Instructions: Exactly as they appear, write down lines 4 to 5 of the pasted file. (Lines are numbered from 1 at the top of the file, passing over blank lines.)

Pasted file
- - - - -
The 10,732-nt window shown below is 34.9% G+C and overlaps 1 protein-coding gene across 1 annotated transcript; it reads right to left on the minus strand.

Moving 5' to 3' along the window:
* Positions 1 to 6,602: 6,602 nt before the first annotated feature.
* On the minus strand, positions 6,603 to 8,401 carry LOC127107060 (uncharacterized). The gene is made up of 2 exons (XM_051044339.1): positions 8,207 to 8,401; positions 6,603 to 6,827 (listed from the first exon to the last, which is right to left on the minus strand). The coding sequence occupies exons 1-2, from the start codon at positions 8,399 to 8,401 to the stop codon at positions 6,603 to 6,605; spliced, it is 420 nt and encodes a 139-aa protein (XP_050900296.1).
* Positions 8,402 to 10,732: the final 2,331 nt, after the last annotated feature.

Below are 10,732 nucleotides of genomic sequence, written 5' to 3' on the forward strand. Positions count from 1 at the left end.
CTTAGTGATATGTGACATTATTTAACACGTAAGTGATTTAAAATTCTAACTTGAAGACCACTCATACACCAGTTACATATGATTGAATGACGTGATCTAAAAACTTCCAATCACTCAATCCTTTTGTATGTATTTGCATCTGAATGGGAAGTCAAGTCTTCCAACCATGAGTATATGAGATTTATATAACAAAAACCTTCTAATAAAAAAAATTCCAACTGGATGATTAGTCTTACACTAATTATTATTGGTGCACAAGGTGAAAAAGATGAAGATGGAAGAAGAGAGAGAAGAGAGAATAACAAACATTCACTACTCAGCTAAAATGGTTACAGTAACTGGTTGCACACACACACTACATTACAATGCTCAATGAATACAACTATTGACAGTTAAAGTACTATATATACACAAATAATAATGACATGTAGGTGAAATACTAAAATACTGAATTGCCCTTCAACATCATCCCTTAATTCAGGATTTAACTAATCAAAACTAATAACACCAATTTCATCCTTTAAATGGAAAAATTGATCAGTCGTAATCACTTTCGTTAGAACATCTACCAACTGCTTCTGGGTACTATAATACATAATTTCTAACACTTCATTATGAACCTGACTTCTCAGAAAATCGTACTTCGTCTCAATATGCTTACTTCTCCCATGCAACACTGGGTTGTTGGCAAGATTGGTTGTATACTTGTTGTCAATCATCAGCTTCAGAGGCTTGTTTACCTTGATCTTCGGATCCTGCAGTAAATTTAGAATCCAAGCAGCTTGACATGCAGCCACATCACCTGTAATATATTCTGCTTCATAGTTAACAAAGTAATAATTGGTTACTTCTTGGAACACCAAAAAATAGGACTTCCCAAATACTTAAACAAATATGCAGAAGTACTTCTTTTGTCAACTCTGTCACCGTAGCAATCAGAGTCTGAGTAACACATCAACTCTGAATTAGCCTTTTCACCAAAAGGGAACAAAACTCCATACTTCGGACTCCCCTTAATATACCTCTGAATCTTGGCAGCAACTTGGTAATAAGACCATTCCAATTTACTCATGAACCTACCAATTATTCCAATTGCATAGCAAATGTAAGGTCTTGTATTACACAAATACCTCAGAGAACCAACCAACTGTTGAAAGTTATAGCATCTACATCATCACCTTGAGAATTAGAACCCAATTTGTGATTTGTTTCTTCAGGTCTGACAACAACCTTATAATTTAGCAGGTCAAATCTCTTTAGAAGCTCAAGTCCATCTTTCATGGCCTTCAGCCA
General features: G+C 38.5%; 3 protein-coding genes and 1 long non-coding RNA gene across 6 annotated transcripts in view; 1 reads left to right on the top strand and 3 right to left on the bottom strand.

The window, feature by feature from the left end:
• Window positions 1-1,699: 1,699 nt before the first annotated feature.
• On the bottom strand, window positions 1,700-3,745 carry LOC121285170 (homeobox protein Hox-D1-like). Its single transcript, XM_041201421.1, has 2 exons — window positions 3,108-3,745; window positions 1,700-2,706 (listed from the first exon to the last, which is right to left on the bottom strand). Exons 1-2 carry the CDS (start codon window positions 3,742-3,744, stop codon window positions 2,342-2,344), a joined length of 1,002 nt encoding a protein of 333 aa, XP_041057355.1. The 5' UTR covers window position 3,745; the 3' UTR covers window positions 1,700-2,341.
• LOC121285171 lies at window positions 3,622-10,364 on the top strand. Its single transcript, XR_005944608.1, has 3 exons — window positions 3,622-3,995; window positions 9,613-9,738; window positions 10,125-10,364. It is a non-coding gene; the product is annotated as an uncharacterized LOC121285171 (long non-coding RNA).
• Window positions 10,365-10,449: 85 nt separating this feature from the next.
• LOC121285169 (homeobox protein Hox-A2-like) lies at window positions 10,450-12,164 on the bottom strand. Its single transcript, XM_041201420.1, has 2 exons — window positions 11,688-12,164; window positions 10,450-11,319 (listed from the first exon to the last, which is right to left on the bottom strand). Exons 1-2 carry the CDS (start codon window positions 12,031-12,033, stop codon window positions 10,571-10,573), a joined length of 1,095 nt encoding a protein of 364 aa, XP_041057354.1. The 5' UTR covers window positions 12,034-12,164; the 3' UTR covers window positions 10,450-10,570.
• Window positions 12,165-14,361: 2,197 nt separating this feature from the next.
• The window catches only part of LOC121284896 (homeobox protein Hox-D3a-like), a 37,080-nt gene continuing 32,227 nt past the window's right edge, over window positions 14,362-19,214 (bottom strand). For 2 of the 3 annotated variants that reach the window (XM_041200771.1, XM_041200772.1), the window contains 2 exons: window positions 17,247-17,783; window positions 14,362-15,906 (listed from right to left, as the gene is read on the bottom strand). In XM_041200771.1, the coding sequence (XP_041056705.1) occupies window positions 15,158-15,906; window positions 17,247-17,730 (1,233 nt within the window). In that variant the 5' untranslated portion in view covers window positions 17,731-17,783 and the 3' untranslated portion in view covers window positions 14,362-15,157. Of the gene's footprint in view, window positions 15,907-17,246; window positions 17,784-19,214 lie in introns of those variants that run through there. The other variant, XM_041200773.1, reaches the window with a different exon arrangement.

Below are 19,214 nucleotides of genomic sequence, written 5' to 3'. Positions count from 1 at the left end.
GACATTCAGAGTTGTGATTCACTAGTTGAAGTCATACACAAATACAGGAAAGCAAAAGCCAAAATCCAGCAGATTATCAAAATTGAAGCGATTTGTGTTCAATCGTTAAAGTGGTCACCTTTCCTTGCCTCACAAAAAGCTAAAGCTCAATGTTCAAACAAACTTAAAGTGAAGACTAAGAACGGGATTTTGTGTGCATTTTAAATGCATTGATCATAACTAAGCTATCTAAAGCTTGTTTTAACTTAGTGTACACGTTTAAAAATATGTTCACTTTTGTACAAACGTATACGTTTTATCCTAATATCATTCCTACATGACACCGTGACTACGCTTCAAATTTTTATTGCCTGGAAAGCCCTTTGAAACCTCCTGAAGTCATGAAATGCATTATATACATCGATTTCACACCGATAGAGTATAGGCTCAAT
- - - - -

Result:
* On the minus strand, positions 6,603 to 8,401 carry LOC127107060 (uncharacterized). The gene is made up of 2 exons (XM_051044339.1): positions 8,207 to 8,401; positions 6,603 to 6,827 (listed from the first exon to the last, which is right to left on the minus strand). The coding sequence occupies exons 1-2, from the start codon at positions 8,399 to 8,401 to the stop codon at positions 6,603 to 6,605; spliced, it is 420 nt and encodes a 139-aa protein (XP_050900296.1).
* Positions 8,402 to 10,732: the final 2,331 nt, after the last annotated feature.